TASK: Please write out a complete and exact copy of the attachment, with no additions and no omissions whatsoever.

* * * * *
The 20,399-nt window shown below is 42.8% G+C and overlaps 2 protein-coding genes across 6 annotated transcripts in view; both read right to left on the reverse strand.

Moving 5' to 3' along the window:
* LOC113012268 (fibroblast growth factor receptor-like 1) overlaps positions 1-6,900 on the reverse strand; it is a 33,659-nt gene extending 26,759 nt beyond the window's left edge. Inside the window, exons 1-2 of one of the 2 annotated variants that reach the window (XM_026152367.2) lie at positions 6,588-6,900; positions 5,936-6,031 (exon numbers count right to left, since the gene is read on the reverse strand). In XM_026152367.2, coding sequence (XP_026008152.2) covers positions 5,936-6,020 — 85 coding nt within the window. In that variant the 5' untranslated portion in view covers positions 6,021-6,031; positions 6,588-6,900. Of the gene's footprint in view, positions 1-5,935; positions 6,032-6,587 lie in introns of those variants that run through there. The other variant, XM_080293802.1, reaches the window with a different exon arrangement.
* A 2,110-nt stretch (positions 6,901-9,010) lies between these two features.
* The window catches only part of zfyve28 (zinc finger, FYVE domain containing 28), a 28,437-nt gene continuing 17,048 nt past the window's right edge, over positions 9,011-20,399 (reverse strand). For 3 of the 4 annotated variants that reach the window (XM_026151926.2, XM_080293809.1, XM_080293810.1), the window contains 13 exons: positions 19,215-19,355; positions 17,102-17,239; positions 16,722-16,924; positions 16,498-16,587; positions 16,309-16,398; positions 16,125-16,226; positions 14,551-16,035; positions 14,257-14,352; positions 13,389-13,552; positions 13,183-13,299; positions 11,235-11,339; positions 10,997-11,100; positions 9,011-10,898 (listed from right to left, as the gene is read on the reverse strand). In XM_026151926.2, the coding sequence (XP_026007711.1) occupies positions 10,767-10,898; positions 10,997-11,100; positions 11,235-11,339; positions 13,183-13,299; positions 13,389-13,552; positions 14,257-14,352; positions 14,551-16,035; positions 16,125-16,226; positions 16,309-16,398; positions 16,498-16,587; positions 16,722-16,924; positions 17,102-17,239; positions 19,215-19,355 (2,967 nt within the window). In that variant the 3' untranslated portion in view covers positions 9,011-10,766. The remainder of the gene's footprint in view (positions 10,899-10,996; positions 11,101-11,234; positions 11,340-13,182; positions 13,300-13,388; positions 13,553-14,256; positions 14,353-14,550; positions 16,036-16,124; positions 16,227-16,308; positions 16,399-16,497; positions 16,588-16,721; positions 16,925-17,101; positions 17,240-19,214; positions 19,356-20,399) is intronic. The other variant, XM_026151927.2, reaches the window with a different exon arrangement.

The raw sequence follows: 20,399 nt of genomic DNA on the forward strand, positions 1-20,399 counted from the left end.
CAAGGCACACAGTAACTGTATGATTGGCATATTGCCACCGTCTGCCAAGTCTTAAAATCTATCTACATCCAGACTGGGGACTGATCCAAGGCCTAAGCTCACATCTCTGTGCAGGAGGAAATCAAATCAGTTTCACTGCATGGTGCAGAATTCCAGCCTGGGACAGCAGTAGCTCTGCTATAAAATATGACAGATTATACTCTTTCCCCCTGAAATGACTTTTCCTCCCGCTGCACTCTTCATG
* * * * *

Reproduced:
The 20,399-nt window shown below is 42.8% G+C and overlaps 2 protein-coding genes across 6 annotated transcripts in view; both read right to left on the reverse strand.

Moving 5' to 3' along the window:
* LOC113012268 (fibroblast growth factor receptor-like 1) overlaps positions 1-6,900 on the reverse strand; it is a 33,659-nt gene extending 26,759 nt beyond the window's left edge. Inside the window, exons 1-2 of one of the 2 annotated variants that reach the window (XM_026152367.2) lie at positions 6,588-6,900; positions 5,936-6,031 (exon numbers count right to left, since the gene is read on the reverse strand). In XM_026152367.2, coding sequence (XP_026008152.2) covers positions 5,936-6,020 — 85 coding nt within the window. In that variant the 5' untranslated portion in view covers positions 6,021-6,031; positions 6,588-6,900. Of the gene's footprint in view, positions 1-5,935; positions 6,032-6,587 lie in introns of those variants that run through there. The other variant, XM_080293802.1, reaches the window with a different exon arrangement.
* A 2,110-nt stretch (positions 6,901-9,010) lies between these two features.
* The window catches only part of zfyve28 (zinc finger, FYVE domain containing 28), a 28,437-nt gene continuing 17,048 nt past the window's right edge, over positions 9,011-20,399 (reverse strand). For 3 of the 4 annotated variants that reach the window (XM_026151926.2, XM_080293809.1, XM_080293810.1), the window contains 13 exons: positions 19,215-19,355; positions 17,102-17,239; positions 16,722-16,924; positions 16,498-16,587; positions 16,309-16,398; positions 16,125-16,226; positions 14,551-16,035; positions 14,257-14,352; positions 13,389-13,552; positions 13,183-13,299; positions 11,235-11,339; positions 10,997-11,100; positions 9,011-10,898 (listed from right to left, as the gene is read on the reverse strand). In XM_026151926.2, the coding sequence (XP_026007711.1) occupies positions 10,767-10,898; positions 10,997-11,100; positions 11,235-11,339; positions 13,183-13,299; positions 13,389-13,552; positions 14,257-14,352; positions 14,551-16,035; positions 16,125-16,226; positions 16,309-16,398; positions 16,498-16,587; positions 16,722-16,924; positions 17,102-17,239; positions 19,215-19,355 (2,967 nt within the window). In that variant the 3' untranslated portion in view covers positions 9,011-10,766. The remainder of the gene's footprint in view (positions 10,899-10,996; positions 11,101-11,234; positions 11,340-13,182; positions 13,300-13,388; positions 13,553-14,256; positions 14,353-14,550; positions 16,036-16,124; positions 16,227-16,308; positions 16,399-16,497; positions 16,588-16,721; positions 16,925-17,101; positions 17,240-19,214; positions 19,356-20,399) is intronic. The other variant, XM_026151927.2, reaches the window with a different exon arrangement.

The raw sequence follows: 20,399 nt of genomic DNA on the forward strand, positions 1-20,399 counted from the left end.
CAAGGCACACAGTAACTGTATGATTGGCATATTGCCACCGTCTGCCAAGTCTTAAAATCTATCTACATCCAGACTGGGGACTGATCCAAGGCCTAAGCTCACATCTCTGTGCAGGAGGAAATCAAATCAGTTTCACTGCATGGTGCAGAATTCCAGCCTGGGACAGCAGTAGCTCTGCTATAAAATATGACAGATTATACTCTTTCCCCCTGAAATGACTTTTCCTCCCGCTGCACTCTTCATG